LAWS101 - Donoghue v Stevens

Cases from the Donoghue v Stevens line - LAWS101, Otago University

Terms in this set (...)

Donoghue v Stevens
Snail in opaque bottle.
- Held that owed duty to any consumer who would be closely and directly affected.
- No opportunity for intermediate examination
- Rationale - neighbourhood principle.
Grant v Australian Knitting Mills
Busy underwear, wears for a while, gets dermatitis.
- Expands duty of care to manufacturers of EXTERNAL products (obiter - cleaning products etc.)
- States that negligence can be inferred from the defect - and it it is up to the manufacturer to show they're not negligent.
Andrews v Hopkins
2nd hand car - seller stakes life on car, it breaks down.
- Extends duty of care to dealers/ individuals who have SUFFICIENT EXPERTISE.
- Even if opportunity for int. examination, buyer allowed to rely on dealer's expertise.
Brown v Cotterill
Tombstone is erected - falls over, squashes girl.
- Holds forseeable that she would be closely and directly effected.
- Extends DOC to bystanders
Stennet v Hancock
Truck taken to repair - wheels fall off due to faulty repair, hits Mr's Stennet.
- Extends DOC to repairers who have expertise.
- Holds foreseeable that pedestrian would be harmed.
- Truck owner not negligent, as he had done right thing. Repairer was negligent.
Borhill v Young
Motorbike wrong way up highway - crashes. Pregnant woman in other lane HEARS crash - blames later miscarriage on crash.
- Held UNFORESEEABLE PLAINTIFF - not closely or directly effected
Palsgraf v Long Island
Loading explosives onto train - go off - cause scales down other end of station to fall onto woman.
- Held UNFORESEEABLE PLAINTIFF - physically very far away, too far removed from negligent act.
Marx v Attorney General
Marx had head injury at work - personality changed, became violent etc. Wife tried to sue workplace.
- Held UNFORESEEABLE PLAINTIFF - work injury too far from wife at home.
Holmes v Ashford
Hair dye sold to hairdressers - vague warning. Didn't test dye - caused dermatitis to client.
- Held that vague warning WAS SUFFICIENT given it was sold to competent hairdressers - who have expertise, and should know to check product. However if sold to public, likely to be liable.
Got car reconditioned - wheel fell off.
- Held that when a dangerous article, defendant owes duty - and is only not liable if they anticipate there would be an inspection.
Bowen v Paramount Builders - facts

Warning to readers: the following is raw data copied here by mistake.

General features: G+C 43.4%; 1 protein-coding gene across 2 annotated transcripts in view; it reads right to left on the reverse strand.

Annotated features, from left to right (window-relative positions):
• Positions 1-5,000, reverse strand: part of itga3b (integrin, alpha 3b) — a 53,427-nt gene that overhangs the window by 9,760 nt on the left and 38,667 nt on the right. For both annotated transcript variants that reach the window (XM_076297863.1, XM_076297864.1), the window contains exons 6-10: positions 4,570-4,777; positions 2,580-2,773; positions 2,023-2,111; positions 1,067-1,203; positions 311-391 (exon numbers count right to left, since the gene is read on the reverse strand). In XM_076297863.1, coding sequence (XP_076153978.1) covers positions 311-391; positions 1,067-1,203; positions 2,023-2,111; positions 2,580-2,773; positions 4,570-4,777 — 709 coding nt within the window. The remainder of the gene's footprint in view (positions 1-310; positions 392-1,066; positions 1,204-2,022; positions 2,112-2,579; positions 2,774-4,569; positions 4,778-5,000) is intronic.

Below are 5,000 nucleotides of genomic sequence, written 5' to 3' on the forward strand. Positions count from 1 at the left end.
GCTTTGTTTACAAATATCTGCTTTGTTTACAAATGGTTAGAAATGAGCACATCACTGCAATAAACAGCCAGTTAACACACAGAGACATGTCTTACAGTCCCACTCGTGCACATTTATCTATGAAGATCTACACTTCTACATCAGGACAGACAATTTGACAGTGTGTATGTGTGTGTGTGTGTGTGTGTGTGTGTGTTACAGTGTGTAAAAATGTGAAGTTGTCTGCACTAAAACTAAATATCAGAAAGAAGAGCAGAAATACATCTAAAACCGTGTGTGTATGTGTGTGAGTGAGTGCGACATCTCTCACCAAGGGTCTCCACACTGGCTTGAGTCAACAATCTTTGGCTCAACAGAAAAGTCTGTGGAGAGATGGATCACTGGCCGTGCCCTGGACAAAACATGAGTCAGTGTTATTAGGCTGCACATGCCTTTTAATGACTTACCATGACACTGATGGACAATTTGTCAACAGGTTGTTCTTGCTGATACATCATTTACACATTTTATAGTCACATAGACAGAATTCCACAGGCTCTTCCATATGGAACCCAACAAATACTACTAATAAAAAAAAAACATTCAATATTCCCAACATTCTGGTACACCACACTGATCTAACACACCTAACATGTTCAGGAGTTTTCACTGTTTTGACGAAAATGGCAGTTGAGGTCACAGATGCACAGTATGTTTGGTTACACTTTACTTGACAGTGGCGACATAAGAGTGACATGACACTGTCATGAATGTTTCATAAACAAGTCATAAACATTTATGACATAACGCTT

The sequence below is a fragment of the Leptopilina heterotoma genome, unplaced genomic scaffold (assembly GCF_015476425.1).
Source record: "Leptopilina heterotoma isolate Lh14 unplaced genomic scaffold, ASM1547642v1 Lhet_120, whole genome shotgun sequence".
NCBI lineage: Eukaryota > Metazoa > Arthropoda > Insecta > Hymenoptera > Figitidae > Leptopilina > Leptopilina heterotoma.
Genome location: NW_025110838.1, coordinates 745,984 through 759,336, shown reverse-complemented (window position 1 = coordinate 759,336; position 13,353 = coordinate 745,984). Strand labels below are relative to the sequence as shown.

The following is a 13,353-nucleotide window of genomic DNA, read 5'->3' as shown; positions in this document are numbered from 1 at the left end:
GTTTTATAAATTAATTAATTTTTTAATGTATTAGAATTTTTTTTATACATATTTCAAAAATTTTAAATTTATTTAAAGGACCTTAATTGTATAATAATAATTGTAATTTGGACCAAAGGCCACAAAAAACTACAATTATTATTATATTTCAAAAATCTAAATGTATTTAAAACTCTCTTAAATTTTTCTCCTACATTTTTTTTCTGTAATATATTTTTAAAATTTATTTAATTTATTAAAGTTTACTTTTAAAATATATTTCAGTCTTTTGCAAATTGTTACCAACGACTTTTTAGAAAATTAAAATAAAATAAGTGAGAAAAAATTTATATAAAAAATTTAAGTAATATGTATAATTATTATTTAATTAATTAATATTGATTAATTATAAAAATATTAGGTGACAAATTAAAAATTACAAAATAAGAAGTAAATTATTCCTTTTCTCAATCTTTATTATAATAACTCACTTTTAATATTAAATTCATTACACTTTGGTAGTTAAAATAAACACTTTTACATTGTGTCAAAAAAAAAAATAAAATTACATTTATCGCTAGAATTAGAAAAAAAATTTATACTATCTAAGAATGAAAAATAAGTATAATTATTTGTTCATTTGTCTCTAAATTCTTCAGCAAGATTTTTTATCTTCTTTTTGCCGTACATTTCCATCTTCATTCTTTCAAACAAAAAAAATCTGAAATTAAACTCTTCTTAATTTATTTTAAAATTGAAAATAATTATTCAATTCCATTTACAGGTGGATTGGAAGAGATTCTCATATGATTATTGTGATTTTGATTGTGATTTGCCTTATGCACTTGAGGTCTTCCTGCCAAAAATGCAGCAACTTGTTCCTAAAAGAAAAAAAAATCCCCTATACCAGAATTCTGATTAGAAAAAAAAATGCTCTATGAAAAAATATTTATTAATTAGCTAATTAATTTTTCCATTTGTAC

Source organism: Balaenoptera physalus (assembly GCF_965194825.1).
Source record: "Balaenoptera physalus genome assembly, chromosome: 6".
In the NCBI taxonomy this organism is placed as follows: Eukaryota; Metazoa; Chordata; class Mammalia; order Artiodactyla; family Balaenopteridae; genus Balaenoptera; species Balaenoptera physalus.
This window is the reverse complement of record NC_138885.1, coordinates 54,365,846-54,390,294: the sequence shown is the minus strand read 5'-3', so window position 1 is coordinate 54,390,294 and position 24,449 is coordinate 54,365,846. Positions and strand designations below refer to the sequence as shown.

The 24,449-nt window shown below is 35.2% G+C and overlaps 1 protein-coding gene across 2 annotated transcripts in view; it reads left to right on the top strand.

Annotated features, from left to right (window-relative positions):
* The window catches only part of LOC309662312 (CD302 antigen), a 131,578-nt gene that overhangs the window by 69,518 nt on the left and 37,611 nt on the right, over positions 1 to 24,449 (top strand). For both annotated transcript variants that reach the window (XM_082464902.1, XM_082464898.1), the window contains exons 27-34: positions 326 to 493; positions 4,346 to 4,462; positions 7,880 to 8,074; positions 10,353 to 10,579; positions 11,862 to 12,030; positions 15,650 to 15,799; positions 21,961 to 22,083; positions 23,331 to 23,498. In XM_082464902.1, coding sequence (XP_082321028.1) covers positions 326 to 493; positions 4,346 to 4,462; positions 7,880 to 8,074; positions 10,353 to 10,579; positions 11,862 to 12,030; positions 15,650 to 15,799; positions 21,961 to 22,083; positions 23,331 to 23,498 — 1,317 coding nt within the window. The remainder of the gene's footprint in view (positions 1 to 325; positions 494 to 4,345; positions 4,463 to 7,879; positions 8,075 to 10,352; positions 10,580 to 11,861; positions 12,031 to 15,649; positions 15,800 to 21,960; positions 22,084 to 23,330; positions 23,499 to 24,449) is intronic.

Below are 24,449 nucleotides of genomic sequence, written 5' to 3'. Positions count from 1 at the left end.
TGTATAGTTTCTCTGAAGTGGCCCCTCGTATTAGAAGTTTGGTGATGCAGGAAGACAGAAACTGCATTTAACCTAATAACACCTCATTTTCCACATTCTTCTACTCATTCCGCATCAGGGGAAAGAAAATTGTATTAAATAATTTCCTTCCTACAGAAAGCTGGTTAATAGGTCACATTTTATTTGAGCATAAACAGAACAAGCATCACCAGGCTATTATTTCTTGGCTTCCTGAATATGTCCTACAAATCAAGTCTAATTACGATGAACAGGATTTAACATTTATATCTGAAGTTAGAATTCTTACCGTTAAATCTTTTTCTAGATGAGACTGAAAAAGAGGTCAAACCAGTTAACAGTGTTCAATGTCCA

house built on bad foundations - found crack, covered it up, sold to Bowens who bought with hardly any inspection.
Bowen - duty issue
- All 3 judges agreed duty owed.
- Richmond P said duty extended to architects, engineers etc.
- Woodhouse J said whoever can bear the loss financially is liable
- Cooke J said Meritorious claims should be allowed
Bowen - Negligence issue
Majority (Woodhouse J & Cooke J) held that builders were negligent - 'RED FLAG' from inspector - they should have checked further to see if any damage.
Bowen - Intermediate examination issue
Held by majority than vendors are unlikely to disclose defects.
- Also held that as it was a new house, buyers cannot be expected to check it - entitled to RELY ON THE SKILL OF THE BUILDER.
Bowen - Time limits issue
Limitation Act 1950: Liability ceases 6 years after the cause of action accrues.
- Richmond P says that accrual point is damage MORE THAN MINIMAL
- Cooke J says accrual point is every time there is NEW AND DISTINCT damage (6 years start again)
S 393 Building Act 2004: Backstop provision: Liability ceases 10 years after the date on which the actions are based.
Bowen - Prior settlement issue
- Woodhouse J holds that if you settle with one person, limits liability to others.
- Cooke J holds if you can show NEW AND DISTINCT damage since settlement, can have new cause of action.
- Richmond P agrees with Cooke, adds ability to bring joint torfeasor
Bowen - Damages recoverable issue
Majority ruled can only claim for loss consequent on PHYSICAL DAMAGE e.g. repairs, loss of rental etc.
- Cooke J obiter - argued can claim pure economic loss (e.g. if neighbour's house devalued as result of scandal)
Invercargill City Council v Hamlin
Similar to Bowen - held that duty can be extended not only to builders, but to city councils, for being negligent in their inspections.
Sunset Terraces
Held that duty owed to all homes, even apartment blocks.
- Held councils can warn, in form of LIM report.
- Obiter: Failure to get LIM report may be contributory negligence.
Body Corporate v North Shore City Council
Similar to Sunset Terraces - held that duty owed to all buildings that are inhabited - regardless of nature of premesis.
Jull v Wilson
Forklift taken to repairers - did a hurried job, warned it was only temporary fix. After 5 months of use, forklift broke down and caused damage.
- Held warning that the job was temporary was NOT ENOUGH. People often 'make-do' with products - and 5 months not very long in life of forklift.
Jull v Wilson Obiter - 4 duties of a warning:
1. Dislcose the true nature of the defect
2. Express a warning of danger
3. Suggestion of inspection
4. Place a time limit on usage
Yachetti v Duff
Uncooked sausages - tried to sue for not having a warning about cooking them.
- Held that the manufacturer, in some circumstances can rely on the consumer's common sense. (I.e. you'd have a to be stupid to eat raw sausages)
Voli v Inglewood Shire Council
Stage collapsed in Hall.
- Extends DOC to architects
- Holds forseeable that stage would be used for number of reasons
- Holds you cannot "pass the buck" - 1st wrongdoer not absolved because of subsequent wrongdoers
Clay v A.J. Crump
Wall falls onto builder's smoko hut, after being assessed by a number of people.
- Architects, contractors all owe duty of care, but not owner - as he had NO EXPERTISE.
- Similar to Voli - cannot pass the buck - all 3 groups jointly liable